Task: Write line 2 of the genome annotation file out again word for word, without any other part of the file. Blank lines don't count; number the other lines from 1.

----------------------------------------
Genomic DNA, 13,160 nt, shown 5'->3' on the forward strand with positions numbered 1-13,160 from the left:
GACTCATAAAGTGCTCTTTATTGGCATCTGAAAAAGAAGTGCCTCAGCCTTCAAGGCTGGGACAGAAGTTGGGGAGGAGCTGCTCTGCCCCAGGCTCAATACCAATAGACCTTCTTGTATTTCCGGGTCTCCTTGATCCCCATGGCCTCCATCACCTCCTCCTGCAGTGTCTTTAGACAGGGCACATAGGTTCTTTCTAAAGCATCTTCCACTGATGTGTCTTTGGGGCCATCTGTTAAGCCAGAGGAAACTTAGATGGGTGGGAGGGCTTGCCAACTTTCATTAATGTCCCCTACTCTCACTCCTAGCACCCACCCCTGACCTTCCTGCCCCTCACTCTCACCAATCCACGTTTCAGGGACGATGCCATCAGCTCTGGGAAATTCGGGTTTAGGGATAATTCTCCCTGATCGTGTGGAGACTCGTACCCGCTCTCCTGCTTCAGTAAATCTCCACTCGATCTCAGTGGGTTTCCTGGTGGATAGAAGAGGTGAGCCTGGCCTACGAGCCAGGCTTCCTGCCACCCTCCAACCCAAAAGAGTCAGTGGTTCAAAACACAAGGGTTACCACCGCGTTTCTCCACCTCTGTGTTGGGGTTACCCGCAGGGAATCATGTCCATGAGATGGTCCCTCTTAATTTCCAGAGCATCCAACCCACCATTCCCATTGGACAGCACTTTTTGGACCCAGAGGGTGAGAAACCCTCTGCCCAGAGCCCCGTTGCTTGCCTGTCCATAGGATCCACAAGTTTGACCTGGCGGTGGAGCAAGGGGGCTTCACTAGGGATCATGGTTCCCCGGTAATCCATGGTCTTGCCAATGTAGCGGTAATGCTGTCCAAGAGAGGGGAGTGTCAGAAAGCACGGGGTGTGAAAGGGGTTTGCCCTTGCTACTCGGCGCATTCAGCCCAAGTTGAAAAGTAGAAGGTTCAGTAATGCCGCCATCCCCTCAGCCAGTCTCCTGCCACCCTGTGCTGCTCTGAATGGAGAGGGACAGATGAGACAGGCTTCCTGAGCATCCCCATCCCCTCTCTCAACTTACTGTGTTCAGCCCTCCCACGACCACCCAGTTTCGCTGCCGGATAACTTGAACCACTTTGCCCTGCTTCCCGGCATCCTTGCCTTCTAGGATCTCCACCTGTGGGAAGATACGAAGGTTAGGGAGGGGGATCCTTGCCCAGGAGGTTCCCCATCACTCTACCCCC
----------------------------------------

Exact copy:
GACTCATAAAGTGCTCTTTATTGGCATCTGAAAAAGAAGTGCCTCAGCCTTCAAGGCTGGGACAGAAGTTGGGGAGGAGCTGCTCTGCCCCAGGCTCAATACCAATAGACCTTCTTGTATTTCCGGGTCTCCTTGATCCCCATGGCCTCCATCACCTCCTCCTGCAGTGTCTTTAGACAGGGCACATAGGTTCTTTCTAAAGCATCTTCCACTGATGTGTCTTTGGGGCCATCTGTTAAGCCAGAGGAAACTTAGATGGGTGGGAGGGCTTGCCAACTTTCATTAATGTCCCCTACTCTCACTCCTAGCACCCACCCCTGACCTTCCTGCCCCTCACTCTCACCAATCCACGTTTCAGGGACGATGCCATCAGCTCTGGGAAATTCGGGTTTAGGGATAATTCTCCCTGATCGTGTGGAGACTCGTACCCGCTCTCCTGCTTCAGTAAATCTCCACTCGATCTCAGTGGGTTTCCTGGTGGATAGAAGAGGTGAGCCTGGCCTACGAGCCAGGCTTCCTGCCACCCTCCAACCCAAAAGAGTCAGTGGTTCAAAACACAAGGGTTACCACCGCGTTTCTCCACCTCTGTGTTGGGGTTACCCGCAGGGAATCATGTCCATGAGATGGTCCCTCTTAATTTCCAGAGCATCCAACCCACCATTCCCATTGGACAGCACTTTTTGGACCCAGAGGGTGAGAAACCCTCTGCCCAGAGCCCCGTTGCTTGCCTGTCCATAGGATCCACAAGTTTGACCTGGCGGTGGAGCAAGGGGGCTTCACTAGGGATCATGGTTCCCCGGTAATCCATGGTCTTGCCAATGTAGCGGTAATGCTGTCCAAGAGAGGGGAGTGTCAGAAAGCACGGGGTGTGAAAGGGGTTTGCCCTTGCTACTCGGCGCATTCAGCCCAAGTTGAAAAGTAGAAGGTTCAGTAATGCCGCCATCCCCTCAGCCAGTCTCCTGCCACCCTGTGCTGCTCTGAATGGAGAGGGACAGATGAGACAGGCTTCCTGAGCATCCCCATCCCCTCTCTCAACTTACTGTGTTCAGCCCTCCCACGACCACCCAGTTTCGCTGCCGGATAACTTGAACCACTTTGCCCTGCTTCCCGGCATCCTTGCCTTCTAGGATCTCCACCTGTGGGAAGATACGAAGGTTAGGGAGGGGGATCCTTGCCCAGGAGGTTCCCCATCACTCTACCCCC